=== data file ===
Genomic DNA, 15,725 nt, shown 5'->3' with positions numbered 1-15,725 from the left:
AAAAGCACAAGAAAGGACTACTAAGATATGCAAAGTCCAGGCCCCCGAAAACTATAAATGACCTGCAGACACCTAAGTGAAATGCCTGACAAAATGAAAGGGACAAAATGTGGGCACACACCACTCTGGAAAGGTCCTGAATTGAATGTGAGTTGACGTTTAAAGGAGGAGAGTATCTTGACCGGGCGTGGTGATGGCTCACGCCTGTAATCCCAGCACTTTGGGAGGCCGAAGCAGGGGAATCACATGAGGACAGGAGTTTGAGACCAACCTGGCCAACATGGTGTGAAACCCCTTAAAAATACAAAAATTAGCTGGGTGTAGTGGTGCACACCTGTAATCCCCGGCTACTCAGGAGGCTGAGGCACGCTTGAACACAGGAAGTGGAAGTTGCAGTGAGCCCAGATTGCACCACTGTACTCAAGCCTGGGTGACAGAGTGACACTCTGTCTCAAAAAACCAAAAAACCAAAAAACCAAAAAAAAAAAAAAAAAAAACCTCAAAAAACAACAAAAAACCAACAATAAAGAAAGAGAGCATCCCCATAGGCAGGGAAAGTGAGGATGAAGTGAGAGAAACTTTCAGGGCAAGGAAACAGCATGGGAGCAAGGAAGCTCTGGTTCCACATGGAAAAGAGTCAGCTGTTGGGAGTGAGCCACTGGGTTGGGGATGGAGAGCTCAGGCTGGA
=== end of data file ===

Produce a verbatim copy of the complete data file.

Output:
Genomic DNA, 15,725 nt, shown 5'->3' with positions numbered 1-15,725 from the left:
AAAAGCACAAGAAAGGACTACTAAGATATGCAAAGTCCAGGCCCCCGAAAACTATAAATGACCTGCAGACACCTAAGTGAAATGCCTGACAAAATGAAAGGGACAAAATGTGGGCACACACCACTCTGGAAAGGTCCTGAATTGAATGTGAGTTGACGTTTAAAGGAGGAGAGTATCTTGACCGGGCGTGGTGATGGCTCACGCCTGTAATCCCAGCACTTTGGGAGGCCGAAGCAGGGGAATCACATGAGGACAGGAGTTTGAGACCAACCTGGCCAACATGGTGTGAAACCCCTTAAAAATACAAAAATTAGCTGGGTGTAGTGGTGCACACCTGTAATCCCCGGCTACTCAGGAGGCTGAGGCACGCTTGAACACAGGAAGTGGAAGTTGCAGTGAGCCCAGATTGCACCACTGTACTCAAGCCTGGGTGACAGAGTGACACTCTGTCTCAAAAAACCAAAAAACCAAAAAACCAAAAAAAAAAAAAAAAAAAACCTCAAAAAACAACAAAAAACCAACAATAAAGAAAGAGAGCATCCCCATAGGCAGGGAAAGTGAGGATGAAGTGAGAGAAACTTTCAGGGCAAGGAAACAGCATGGGAGCAAGGAAGCTCTGGTTCCACATGGAAAAGAGTCAGCTGTTGGGAGTGAGCCACTGGGTTGGGGATGGAGAGCTCAGGCTGGA